I realized that among the crowd at the finish line......I had become THAT guy. I could feel people looking at me out of the corner of their eyes. They were probably placing bets on how many minutes it would take before I blew chunks. After about ten minutes a guy came up to me and said "Are you okay?" I told him I was fine. Just a little sick. Then he gave me a pep talk about throwing up. He told me it was okay to barf, and I would probably feel better afterward. "Don't worry. All of us have done it." he said. I didn't tell him that I have too. I appreciated his concern. It's not everyday that you get a pep talk about barf after all.

My friend Susette happened to grab a picture of me trying to keep liquid in my stomach instead of on my shoes. I was only slightly exaggerating how horrible I was feeling. 

I'm telling you - it was miserable. I would rather have bloody nipples or wear hideous teeny flag shorts than be THAT guy who passes out and/or throws up on someone's shoes after a race.

Tuesday, August 14, 2012

Corner Canyon 50k Race Report

I have cried during races before. (Take, for example, the Javelina Jundred last year when I sobbed like a little school girl because my legs hurt so bad.) But I've never cried BEFORE a race. Until the Corner Canyon 50k on Saturday.

The race was a benefit for ultrarunner John Maack (aka Johnny Runner) who has been diagnosed with cancer. He is in the midst of ugly chemo treatments....and still manages to get out on the trails to run. He talked for a few minutes before the race started about his trials and gratitude, and I admit that a little bit of awesome leaked out of my eyes. We all started the race feeling inspired.

The temperature was perfect as we started, but I knew we'd be in for a warm day. The forecast was 98 to 100 degrees. We made sure to take advantage of our time before the sun came up.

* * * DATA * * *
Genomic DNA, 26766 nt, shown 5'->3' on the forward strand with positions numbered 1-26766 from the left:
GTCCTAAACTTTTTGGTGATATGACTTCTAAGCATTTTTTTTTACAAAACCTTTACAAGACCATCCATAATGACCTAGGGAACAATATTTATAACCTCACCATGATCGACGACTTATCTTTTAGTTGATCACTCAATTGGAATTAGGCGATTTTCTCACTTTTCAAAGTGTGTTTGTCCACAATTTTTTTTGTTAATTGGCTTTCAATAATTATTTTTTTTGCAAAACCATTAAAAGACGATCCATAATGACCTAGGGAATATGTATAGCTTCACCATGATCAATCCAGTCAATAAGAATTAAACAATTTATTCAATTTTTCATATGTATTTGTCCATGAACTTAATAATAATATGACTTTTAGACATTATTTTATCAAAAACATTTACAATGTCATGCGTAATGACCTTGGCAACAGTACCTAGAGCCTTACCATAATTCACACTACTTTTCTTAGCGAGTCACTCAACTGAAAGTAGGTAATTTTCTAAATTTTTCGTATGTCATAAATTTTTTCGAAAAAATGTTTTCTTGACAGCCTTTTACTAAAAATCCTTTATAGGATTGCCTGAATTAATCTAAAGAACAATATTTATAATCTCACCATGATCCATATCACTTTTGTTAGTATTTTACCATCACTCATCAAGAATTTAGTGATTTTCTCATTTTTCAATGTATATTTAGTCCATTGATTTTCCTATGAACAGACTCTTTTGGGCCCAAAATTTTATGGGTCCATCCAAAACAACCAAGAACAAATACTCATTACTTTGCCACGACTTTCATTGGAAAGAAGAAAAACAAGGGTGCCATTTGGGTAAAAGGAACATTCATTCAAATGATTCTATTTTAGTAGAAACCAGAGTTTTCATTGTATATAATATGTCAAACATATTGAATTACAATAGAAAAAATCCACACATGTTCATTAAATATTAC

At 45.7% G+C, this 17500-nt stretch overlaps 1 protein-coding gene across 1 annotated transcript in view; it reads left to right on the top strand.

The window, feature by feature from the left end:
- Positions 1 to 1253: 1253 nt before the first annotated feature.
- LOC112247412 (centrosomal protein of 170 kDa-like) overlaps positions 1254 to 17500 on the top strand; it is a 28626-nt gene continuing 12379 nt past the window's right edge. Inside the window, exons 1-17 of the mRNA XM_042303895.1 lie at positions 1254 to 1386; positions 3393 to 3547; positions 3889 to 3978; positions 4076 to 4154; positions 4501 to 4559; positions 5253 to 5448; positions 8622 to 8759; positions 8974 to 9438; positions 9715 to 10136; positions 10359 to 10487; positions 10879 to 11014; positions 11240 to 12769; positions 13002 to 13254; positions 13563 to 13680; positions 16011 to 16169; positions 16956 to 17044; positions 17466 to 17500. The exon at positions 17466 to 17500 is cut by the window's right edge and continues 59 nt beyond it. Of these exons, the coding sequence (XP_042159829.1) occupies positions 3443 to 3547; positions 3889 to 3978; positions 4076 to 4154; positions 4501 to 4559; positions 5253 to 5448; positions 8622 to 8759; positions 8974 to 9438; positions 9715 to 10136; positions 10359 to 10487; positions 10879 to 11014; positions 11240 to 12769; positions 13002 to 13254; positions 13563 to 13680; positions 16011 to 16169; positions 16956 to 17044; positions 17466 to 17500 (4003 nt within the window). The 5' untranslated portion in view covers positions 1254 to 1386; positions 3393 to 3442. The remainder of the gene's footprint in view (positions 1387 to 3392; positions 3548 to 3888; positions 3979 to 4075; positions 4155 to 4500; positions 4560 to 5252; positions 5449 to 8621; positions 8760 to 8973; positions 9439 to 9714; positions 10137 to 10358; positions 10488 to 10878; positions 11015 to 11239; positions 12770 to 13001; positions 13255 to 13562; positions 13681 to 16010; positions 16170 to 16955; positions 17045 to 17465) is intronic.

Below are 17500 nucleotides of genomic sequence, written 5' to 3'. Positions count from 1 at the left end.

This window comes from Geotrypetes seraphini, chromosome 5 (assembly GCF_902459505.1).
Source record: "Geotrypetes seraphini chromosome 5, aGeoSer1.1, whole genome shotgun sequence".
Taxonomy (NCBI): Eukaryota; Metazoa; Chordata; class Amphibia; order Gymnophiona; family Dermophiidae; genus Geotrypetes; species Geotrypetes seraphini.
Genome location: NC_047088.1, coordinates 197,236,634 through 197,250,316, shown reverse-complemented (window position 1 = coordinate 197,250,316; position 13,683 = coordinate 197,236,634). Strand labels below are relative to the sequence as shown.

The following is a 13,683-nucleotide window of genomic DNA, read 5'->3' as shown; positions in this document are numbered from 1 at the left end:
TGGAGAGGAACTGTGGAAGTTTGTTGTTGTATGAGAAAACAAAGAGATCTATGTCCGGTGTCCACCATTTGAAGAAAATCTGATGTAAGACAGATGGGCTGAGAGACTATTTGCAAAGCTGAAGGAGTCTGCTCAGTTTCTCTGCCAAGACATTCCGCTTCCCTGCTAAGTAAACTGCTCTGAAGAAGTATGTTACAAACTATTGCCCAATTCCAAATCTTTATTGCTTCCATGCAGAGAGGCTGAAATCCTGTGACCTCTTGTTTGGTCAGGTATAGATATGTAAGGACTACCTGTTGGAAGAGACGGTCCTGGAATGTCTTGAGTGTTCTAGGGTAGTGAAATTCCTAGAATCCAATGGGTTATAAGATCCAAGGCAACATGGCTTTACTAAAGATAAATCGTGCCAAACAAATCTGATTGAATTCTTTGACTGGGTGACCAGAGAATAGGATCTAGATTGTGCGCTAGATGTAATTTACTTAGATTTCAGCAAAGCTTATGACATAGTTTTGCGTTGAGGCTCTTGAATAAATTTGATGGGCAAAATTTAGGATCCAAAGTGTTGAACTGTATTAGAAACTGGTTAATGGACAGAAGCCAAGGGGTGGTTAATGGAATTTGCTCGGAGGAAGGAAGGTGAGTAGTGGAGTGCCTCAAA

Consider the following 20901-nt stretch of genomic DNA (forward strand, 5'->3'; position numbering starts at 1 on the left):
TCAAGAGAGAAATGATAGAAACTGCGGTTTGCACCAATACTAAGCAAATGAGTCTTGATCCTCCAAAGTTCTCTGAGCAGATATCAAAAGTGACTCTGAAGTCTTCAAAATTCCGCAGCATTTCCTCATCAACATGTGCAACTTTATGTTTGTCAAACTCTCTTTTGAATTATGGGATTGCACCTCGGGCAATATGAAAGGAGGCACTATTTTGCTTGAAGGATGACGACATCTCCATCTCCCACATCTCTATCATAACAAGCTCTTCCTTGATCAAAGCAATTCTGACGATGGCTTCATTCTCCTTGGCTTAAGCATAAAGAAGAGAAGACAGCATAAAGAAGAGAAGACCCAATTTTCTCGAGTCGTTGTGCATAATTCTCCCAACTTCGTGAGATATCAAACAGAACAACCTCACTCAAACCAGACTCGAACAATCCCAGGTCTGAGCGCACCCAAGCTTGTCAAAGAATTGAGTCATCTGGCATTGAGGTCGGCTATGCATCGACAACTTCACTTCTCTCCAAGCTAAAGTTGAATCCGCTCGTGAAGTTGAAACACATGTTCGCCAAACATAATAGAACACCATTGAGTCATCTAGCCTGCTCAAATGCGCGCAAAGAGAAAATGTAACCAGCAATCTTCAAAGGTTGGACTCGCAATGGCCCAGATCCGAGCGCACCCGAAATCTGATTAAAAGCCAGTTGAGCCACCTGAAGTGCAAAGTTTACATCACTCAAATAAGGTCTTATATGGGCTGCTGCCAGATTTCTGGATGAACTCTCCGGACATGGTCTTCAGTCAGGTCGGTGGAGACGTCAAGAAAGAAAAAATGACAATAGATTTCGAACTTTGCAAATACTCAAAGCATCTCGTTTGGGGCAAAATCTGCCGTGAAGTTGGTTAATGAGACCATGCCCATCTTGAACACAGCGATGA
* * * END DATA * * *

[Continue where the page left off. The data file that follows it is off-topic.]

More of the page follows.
My friend Susette Fisher from You'll Always Have My Heart was also running the 50k. She asked me a week ago if I'd be interested in pacing her and helping her get to the finish. This was her first ultramarathon and I knew we'd have a good time together.

The first chunk of miles of the course is very runnable. There were some rollers but nothing major. And the trail was nice and smooth. We just cruised along.

After a while we hit some hills. At the time we thought they were pretty good hills. (Later on we met REAL hills. No. They weren't hills. They were mountains. The kind that almost make you cry like a little school girl.)

Without a doubt, my favorite sections of the whole race were parts when we ran under a thick canopy of trees. It was pretty much beautiful. The scenery is so vastly different from the red rocks where I usually run in southern Utah.

There was also a 25k that started an hour after us. After a few hours we heard some rustling behind us. And then a guy went screaming past. I'm positive this guy won the 25k because he was light years ahead of the next 25k runner.

One of the things I love most about ultramarathons is the aid stations. When you're out running all day, your body needs more than just a few Gu packets to get you through. At each station I loaded up on Skittles, chips, pretzels, and an embarrassingly large amount of Coke.

Susette caught on quickly to the strategy in long trail races. Sometimes the trail will let you run. And when that happens, my friend, you RUN! But sometimes the trail makes you put your hands on your hips and climb. And climb. And you can feel your heart beating in your head. And you can't seem to get air into your lungs. And your calves feel like someone poured lighter fluid on them and started them on fire. And then you climb some more.